After our tour of Bearizona, we headed into downtown Williams to absorb a bit of the Route 66 culture. We were all old enough to remember the hit 1960 TV show titled Route 66, starring Martin Milner, George Maharis and a Chevy Corvette. And we knew that US 66 ran from Chicago to Los Angeles. What we didn’t know was that such a culture of nostalgia had grown up around the TV show and the roadway. After the cold day in the park, we warmed up with coffee, tea and burgers at the car-themed Cruisers Bar & Grill (aka “Cafe 66”). Then, we picked up some souvenirs and looked at loads of Route 66-themed stuff in the Cruisers Gift Shop (aka “Gifts 66”). Suzy got a refrigerator magnet. I got a shot glass. Anything that you could imagine, capable of slapping “Route 66” on it, was in that shop, which seemed to stretch for half the block. They had lots of placards, license plates, posters, biker paraphernalia… and even Elvis (!) memorabilia. We finally pulled ourselves away and headed back to Prescott before it got dark.
We had nothing particularly planned for Monday. We were basically waiting for Tuesday in order to avoid the Monday crowds at the airport. So we caught a movie and had a quick lunch at the In-N-Out Burger. It was a good burger, but I’ll stick with Checkers. While Robin took Suzy shopping, Bill wanted to show me one of his favorite hiking spots near town. We ended up doing some fairly strenuous hiking around some pretty large rock formations. The views were good, though. Well worth the effort. My knees held out until we got back onto level ground. I was thankful for that. We ended up having a great dinner at a little joint called El Gato Azul, which featured a nice jazz combo. It was small and crowded, but the food was good, and it was still peaceful enough that we could carry on a conversation without shouting. Prescott is a nice place with a lot of pretty neat stuff, but I realized that there was something about the place that didn’t feel right to me. It wasn’t the lack of trees or the color of the rocks. It finally struck me that there were no black people there. There were whites and Hispanics, but we hadn’t seen an African American since our arrival. It was like half the palette of color in the world was missing. In my town, in my workplace, in my circle of friends, there are always black men and women. It seemed odd that they should not be in Arizona.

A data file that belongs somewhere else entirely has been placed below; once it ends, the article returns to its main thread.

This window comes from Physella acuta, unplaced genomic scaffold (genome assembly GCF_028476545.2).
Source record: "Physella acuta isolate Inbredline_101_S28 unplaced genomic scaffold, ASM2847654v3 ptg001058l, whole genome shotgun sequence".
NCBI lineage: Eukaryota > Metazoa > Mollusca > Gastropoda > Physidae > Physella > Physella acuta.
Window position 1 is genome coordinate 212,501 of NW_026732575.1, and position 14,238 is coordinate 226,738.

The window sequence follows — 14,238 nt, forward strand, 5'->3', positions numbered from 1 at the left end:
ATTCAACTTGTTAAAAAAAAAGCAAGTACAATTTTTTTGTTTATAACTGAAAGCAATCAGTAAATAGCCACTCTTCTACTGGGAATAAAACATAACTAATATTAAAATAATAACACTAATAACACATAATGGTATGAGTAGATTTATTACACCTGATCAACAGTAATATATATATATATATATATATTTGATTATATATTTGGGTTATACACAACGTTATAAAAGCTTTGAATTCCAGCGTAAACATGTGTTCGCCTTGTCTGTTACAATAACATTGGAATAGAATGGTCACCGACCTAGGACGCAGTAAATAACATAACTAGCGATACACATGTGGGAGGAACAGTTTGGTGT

We had no trouble driving back to Phoenix and catching our flight back to Jacksonville on Tuesday. We touched down at JAX around midnight, but we were still on Arizona time, so it was no problem. We had a good trip, but it was nice to be back in our own beds.